On December 6, 1973, Arthur Cleveland and Larry Boone were convicted of murdering a man at a nightclub in the Bronx, New York. According to the prosecution, the victim was shot by Cleveland and Boone inside the club, and then Cleveland and Boone walked him outside, where he died. Cleveland was sentenced to twenty years to life in prison.
However, the prosecution had withheld the testimony of two witnesses who stated that the shooting had actually occurred in a different location than the nightclub where it was alleged to have taken place. This was crucial exculpatory evidence that had been suppressed, so the judgments against both Cleveland and Boone were reversed on appeal in 1975. New trials were ordered for Cleveland and Boone, and the case against each of them was then dismissed. In 1992, Cleveland received $56,700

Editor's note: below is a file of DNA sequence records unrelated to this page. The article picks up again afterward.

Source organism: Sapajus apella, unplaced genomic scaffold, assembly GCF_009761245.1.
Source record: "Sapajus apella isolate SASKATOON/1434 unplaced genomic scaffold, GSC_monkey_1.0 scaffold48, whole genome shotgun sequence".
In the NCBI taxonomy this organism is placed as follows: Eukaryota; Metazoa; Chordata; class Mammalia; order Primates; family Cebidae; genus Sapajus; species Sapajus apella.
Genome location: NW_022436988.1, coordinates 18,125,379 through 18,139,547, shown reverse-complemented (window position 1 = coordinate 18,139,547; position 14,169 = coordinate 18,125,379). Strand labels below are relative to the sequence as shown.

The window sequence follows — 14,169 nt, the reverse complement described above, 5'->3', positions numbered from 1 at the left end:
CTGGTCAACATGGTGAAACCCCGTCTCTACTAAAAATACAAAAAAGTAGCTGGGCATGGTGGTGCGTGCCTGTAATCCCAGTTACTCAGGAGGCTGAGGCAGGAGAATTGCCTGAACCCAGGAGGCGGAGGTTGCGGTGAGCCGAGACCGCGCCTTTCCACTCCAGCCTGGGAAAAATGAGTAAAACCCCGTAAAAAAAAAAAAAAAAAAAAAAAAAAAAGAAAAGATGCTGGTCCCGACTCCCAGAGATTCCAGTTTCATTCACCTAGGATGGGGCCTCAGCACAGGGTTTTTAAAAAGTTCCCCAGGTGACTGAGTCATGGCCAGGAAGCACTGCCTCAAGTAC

from the New York Court of Claims.
- Meghan Barrett Cousino
The National Registry of Exonerations is a project of the Newkirk Center for Science & Society at University of California Irvine, the University of Michigan Law School and Michigan State University College of Law. It was founded in 2012 in conjunction with the Center on Wrongful Convictions at Northwestern University School of Law. The Registry provides detailed information about every known exoneration in the United States since 1989—cases in which a person was wrongly convicted of a crime and later cleared of all the charges based on new evidence of innocence. The Registry also maintains a more limited database of known exonerations prior to 1989.
We welcome new information from any source about exonerations already on our list and about cases not in the Registry that might be exonerations.